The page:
Tuesday, January 12, 2010

CQ's Wine Guide to France Part 6: Rhone


The wines of the Rhone are not classified into a cru system. Varietals are usually blended and some appellations are very large while others are miniscule. To make matters even more confusing, red and white varietals are often blended. The only rule of thumb exists in that Northern Rhone reds are typically dominated by Syrah and those of the South are usually made mostly from Grenache. Otherwise the style of the wines is highly dependent on ratings and cultural bias and must be individually discussed.


For the most part, the climate in the Rhone is hot. To the north, the vineyards are also swept by the Mistral, a wind that blows through and cools vineyards during the hot summer. The hot sun and persistent sunlight causes optimal ripening of grapes and makes the vines vigorous. Grape growers often go through vineyards clipping off whole bunches of grapes during the summer and cutting back leaves so the vines put their energy into the ripening of remaining grape clusters. For white wine production, the struggle is to keep acidity in the grapes, so the best whites come from high elevations.

Northern Rhone
  1. Hermitage: mostly Syrah, up to 10% Marsanne and Roussane allowed. Syrupy, fruity wines. Rich and full-bodied
  2. Cote Rotie: Mostly Syrah, up to 10% Viognier. “Roasted Coast”. Full, rich, gamey wines.
  3. Condrieu: 100% Viognier. The best wines have a peachy, floral nose with undertones of bacon, and are crisp and citrusy on the palate.
  4. Cornas: 100% Syrah. Earthy, full-throttle red wines.
  5. Cotes-du-Rhones: usually a combination of Syrah, Grenache, and Mourvedre. Producer often determines quality of the wines. Some good values still to be had.
Southern Rhone
  1. Chateauneuf du Pape: Traditionally Grenache dominated, but new world style producers are favoring Syrah. Up to thirteen different varietal allowed, both white and red. Large population of Bretanonmyces yeasts can give some wines a fashionable leathery smell. Some connoisseurs view this as a flaw.
  2. Gigondas: Grenache based. Scents of garrigue and bright cherries. The names means “happy place” in the local dialect.
  3. Vacqueyras: Serious Grenache based wines with a decidedly earthy and tannic edge.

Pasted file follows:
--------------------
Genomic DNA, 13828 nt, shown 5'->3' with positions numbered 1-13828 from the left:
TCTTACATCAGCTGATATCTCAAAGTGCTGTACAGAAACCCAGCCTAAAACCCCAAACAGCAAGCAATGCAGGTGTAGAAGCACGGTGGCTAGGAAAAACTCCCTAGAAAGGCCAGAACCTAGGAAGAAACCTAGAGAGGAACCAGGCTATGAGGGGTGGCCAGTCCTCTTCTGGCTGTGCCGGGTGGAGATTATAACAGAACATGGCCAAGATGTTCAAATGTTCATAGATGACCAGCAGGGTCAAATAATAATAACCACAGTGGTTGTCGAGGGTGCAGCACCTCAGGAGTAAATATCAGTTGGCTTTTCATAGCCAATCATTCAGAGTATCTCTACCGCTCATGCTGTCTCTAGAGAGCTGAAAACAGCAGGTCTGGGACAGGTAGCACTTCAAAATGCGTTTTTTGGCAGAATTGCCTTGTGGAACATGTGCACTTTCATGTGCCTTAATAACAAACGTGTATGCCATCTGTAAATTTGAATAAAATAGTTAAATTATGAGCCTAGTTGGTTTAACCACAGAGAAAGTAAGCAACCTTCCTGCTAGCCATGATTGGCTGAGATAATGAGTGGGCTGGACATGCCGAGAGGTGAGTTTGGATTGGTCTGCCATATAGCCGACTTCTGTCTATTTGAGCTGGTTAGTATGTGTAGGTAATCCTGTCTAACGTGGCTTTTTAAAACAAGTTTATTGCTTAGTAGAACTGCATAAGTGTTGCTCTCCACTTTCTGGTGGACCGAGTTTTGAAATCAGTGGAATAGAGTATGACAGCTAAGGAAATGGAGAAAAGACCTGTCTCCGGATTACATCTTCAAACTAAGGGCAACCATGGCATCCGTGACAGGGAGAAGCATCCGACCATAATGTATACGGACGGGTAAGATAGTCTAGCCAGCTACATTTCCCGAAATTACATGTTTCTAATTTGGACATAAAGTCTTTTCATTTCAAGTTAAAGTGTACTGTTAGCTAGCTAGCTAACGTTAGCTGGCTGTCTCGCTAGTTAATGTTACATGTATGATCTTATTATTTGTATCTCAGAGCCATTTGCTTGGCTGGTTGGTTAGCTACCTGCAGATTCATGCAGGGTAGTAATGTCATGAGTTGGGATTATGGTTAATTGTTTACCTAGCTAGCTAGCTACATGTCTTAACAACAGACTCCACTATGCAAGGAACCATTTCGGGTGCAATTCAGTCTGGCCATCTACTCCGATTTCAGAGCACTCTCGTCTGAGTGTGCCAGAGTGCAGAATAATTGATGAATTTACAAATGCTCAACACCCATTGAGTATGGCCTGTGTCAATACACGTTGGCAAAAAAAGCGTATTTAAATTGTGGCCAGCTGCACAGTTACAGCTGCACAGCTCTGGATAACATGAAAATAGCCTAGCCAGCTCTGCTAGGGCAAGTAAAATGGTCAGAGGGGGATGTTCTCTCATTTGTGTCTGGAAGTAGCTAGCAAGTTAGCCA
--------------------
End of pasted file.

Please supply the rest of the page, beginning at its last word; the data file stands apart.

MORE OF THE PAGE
4. Beaumes-de-Venise: Sweet fortified wine made from Muscat (blanc a petits grains). Vin Doux Naturel winemaking was patented in the 15th by the King of Majorca and codified by Arnauld de Villaneuve hundreds of years before Port or Sherry were being fortified.
  1. Syrah – thick skinned, tannic red grape. Medium to full-bodied wines with forward fruit and spice and often a gamey edge. The best examples are made in the Northern Rhone, although some Chateauneuf du Pape producers are favoring this varietal now.
  2. Grenache – extremely vigorous varietal that likes heat and dry soils. Often mistaken for Pinot Noir in blind tasting, medium bodied, medium tannins, floral or herbal scented. Favored in the Southern Rhone.
  3. Mourvedre – Thick skinned, high tannin, deeply colored, spicy, and gamey. Added to Cote-du-Rhone especially for body, texture, and structure. Also favored in Provence and other parts of Southern France.
  4. Viognier – Highly aromatic grape used in the Northern Rhone exclusively in Condrieu and Chateau Grillet appellations. Medium to full-bodied wines that tend to lack acid unless grown at high altitudes.
  5. Roussane – The famed white grape of Hermitage. Similar to Viognier aromatically but with more acid. Often combined with Marsanne, a “filler grape”, with similar but less complex characteristics.
Major Producers
  1. Guigal: Highly regarded producer making negociant and estate wines in the Northern Rhone. Innovator green harvest and individual berry selection before fermentation.
  2. Chateau Beaucastel: Famous producer of Chateauneuf. Grenache based wines often inflicted with “Bret” giving them a very gamey nose. Highly sought after cult wines
  3. Chateau Grillet: Monopole AOC in the Northern Rhone producing high acid Viognier wines at a high elevation.
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